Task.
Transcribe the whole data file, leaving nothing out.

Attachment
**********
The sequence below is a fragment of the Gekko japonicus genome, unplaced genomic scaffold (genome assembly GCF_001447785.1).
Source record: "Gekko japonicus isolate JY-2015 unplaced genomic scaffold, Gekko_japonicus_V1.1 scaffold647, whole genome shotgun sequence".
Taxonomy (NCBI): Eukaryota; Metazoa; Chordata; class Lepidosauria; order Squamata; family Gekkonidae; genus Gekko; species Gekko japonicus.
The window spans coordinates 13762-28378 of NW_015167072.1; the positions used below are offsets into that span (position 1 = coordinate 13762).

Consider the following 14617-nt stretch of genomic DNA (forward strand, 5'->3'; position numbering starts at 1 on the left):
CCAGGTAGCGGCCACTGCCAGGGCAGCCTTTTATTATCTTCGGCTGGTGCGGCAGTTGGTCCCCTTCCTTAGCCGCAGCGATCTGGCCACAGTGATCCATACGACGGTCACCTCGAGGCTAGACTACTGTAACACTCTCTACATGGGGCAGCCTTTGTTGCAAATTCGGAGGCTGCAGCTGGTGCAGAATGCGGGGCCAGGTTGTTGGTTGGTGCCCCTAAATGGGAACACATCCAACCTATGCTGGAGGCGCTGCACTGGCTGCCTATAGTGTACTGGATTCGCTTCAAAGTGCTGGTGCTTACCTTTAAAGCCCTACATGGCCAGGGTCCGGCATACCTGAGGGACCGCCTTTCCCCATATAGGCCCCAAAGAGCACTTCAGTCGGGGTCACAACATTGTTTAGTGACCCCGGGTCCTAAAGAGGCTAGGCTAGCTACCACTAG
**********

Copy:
The sequence below is a fragment of the Gekko japonicus genome, unplaced genomic scaffold (genome assembly GCF_001447785.1).
Source record: "Gekko japonicus isolate JY-2015 unplaced genomic scaffold, Gekko_japonicus_V1.1 scaffold647, whole genome shotgun sequence".
Taxonomy (NCBI): Eukaryota; Metazoa; Chordata; class Lepidosauria; order Squamata; family Gekkonidae; genus Gekko; species Gekko japonicus.
The window spans coordinates 13762-28378 of NW_015167072.1; the positions used below are offsets into that span (position 1 = coordinate 13762).

Consider the following 14617-nt stretch of genomic DNA (forward strand, 5'->3'; position numbering starts at 1 on the left):
CCAGGTAGCGGCCACTGCCAGGGCAGCCTTTTATTATCTTCGGCTGGTGCGGCAGTTGGTCCCCTTCCTTAGCCGCAGCGATCTGGCCACAGTGATCCATACGACGGTCACCTCGAGGCTAGACTACTGTAACACTCTCTACATGGGGCAGCCTTTGTTGCAAATTCGGAGGCTGCAGCTGGTGCAGAATGCGGGGCCAGGTTGTTGGTTGGTGCCCCTAAATGGGAACACATCCAACCTATGCTGGAGGCGCTGCACTGGCTGCCTATAGTGTACTGGATTCGCTTCAAAGTGCTGGTGCTTACCTTTAAAGCCCTACATGGCCAGGGTCCGGCATACCTGAGGGACCGCCTTTCCCCATATAGGCCCCAAAGAGCACTTCAGTCGGGGTCACAACATTGTTTAGTGACCCCGGGTCCTAAAGAGGCTAGGCTAGCTACCACTAG